The School Nurse

She was the caretaker, the warden, the sweet woman who held all of the cards. She could bandage you up when you took a nasty spill on the playground, or, more importantly, grant you a reprieve for the day. She was the school nurse, entrusted with the health of the children and given the unenviable task of deciding who was really sick and who was faking. Let’s take a loving look back at this essential caregiver from our childhood.

Whether you were really sick or not, you looked upon this person to plead your case for you, an advocate that your parents couldn’t easily brush off. She was a trained medical professional, for goodness sakes, and if she thought you should go home, you were going home. Of course, it could take a heck of a dramatical performance to convince this person whose ears had heard every excuse in the book.

Surprisingly with all of her medical knowledge, all of her years of training, the school nurse relied on one particular medical instrument above all others, her trusty thermometer. No fever meant you were probably being sent back to class, although you might still be able to buy a little time on one of the cots before returning. But a fever? That was a one-way ticket home. Of course, if you didn’t actually have a fever, your mind worked harder than a scientist working on the Manhattan project to try and get that mercury to rise. You eyed every generator of heat in the office and waited for your opportunity. If she would just leave the room for a moment, you could make your move. Maybe the hot tap water could help you, or the heater, or maybe you could create just enough friction by rubbing the glass instrument with as much vigor as a stranded camper trying to start a fire with two sticks. You had to exercise caution though; a reading of 112 degrees was going to look mighty suspicious for a child still sitting upright. Besides, you wanted her to call your parents, not the morgue.

If you couldn’t quite pull off a fever, and if you hadn’t lost a limb, there was another surefire way to get the nurse to take pity on you – a well-timed, unassisted vomit. Funny thing, once you have lost your lunch in a classroom or hallways, the school was quick to determine that they no longer wanted you present. Much harder to fake, of course, but when it happened, your chances of going home were golden.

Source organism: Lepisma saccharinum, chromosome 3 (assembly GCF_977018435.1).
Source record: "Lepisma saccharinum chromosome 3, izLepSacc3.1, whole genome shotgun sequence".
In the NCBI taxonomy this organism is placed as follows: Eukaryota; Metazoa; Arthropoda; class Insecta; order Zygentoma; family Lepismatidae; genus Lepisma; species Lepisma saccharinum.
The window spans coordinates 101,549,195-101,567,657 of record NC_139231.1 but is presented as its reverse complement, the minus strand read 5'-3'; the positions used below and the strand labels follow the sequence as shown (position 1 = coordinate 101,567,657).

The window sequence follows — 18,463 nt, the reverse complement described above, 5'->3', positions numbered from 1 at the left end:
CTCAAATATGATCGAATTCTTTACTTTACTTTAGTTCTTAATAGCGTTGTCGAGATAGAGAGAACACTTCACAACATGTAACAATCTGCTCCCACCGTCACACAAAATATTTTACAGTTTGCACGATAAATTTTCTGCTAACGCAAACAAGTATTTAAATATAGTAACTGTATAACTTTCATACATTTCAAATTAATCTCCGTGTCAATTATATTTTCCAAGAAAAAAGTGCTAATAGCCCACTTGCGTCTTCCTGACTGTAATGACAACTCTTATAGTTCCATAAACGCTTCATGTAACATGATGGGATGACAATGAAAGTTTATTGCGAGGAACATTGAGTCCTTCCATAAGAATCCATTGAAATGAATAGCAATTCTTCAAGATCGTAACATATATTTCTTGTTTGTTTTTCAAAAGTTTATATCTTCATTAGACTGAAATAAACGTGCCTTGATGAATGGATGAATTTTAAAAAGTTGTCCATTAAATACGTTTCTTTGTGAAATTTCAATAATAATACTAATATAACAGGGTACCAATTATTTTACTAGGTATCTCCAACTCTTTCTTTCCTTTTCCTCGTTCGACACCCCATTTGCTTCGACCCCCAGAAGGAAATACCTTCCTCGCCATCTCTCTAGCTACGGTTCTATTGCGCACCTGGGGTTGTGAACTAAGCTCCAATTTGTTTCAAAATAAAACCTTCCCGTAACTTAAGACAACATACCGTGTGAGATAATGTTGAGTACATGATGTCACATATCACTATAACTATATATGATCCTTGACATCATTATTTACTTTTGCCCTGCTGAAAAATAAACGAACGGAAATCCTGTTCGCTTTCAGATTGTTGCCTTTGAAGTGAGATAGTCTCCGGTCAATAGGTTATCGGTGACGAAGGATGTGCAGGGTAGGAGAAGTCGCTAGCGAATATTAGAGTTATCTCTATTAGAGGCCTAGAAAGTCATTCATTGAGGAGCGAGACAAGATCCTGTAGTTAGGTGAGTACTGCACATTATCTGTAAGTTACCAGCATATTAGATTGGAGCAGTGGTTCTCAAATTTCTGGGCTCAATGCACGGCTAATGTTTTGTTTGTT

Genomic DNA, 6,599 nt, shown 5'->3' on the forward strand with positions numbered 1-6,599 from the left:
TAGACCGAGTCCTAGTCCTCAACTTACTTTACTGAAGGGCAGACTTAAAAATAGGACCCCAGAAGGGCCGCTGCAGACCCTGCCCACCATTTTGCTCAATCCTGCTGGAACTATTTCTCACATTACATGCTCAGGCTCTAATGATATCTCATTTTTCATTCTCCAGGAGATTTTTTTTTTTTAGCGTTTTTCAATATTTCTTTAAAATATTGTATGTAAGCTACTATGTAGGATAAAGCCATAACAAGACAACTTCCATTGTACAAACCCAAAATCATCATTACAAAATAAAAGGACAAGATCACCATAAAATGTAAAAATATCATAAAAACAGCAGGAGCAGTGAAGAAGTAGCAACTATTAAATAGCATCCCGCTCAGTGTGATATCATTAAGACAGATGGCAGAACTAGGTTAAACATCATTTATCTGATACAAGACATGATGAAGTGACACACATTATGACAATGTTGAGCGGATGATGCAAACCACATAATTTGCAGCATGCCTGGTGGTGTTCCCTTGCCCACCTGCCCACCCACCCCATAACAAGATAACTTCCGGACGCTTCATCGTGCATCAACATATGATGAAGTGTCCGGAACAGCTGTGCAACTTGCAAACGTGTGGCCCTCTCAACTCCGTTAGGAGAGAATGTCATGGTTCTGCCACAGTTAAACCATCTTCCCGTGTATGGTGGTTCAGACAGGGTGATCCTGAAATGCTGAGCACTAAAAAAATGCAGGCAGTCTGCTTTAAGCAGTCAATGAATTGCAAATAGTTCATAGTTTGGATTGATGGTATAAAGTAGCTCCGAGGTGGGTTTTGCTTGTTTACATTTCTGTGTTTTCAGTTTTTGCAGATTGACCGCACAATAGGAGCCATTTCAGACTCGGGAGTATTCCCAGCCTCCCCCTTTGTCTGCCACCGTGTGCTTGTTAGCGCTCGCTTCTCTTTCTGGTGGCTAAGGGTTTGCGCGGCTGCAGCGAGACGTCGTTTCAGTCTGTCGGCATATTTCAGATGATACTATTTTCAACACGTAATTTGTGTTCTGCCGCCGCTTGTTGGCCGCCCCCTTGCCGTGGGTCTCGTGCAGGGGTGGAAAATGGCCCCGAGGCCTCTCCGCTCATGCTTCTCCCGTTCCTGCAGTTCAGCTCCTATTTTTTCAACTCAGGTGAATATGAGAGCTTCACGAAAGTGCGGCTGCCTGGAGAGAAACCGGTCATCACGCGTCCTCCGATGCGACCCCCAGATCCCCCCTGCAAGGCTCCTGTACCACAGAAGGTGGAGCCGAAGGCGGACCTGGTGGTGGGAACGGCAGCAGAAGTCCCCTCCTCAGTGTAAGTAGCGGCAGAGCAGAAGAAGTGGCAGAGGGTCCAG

And if all went well with your thespian skills, or if you actually really were sick, there was no finer moment than when the nurse, her options exhausted, picked up the phone and called a parent to come pick you up. You could look your mom square in the eye and say, “I tried to stick it out but the nurse said I should go home”. After all, she’s the professional.

If you utilized a few tricks of the trade to get the nurse to send you home from school, or, if you simply have fond (or not-so-fond) memories of one of the nurses you crossed paths with during your educational years, share your stories in our comments section, as we tip our hat to all of the collective school nurses from our youth.

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One Response to “The School Nurse”

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  1. Lynn says:

    There’s also the factor of how nice or easy to trick your school nurse is. Some of mine were nice enough to believe me when I claimed a small twinge was worse than it was so I could go home early. But my middle school nurse was a piece of work! In the beginning the tricks worked, but at some point she, other teachers and my mother caught on and started using tricks to get THEIR way: “Well, if you’re too sick to stay in school you’re too sick to go out and have fun this weekend! I think that is a fine rule.” Because obviously nobody ever heard of instant painkillers or menstrual cramps that went away after a few hours.

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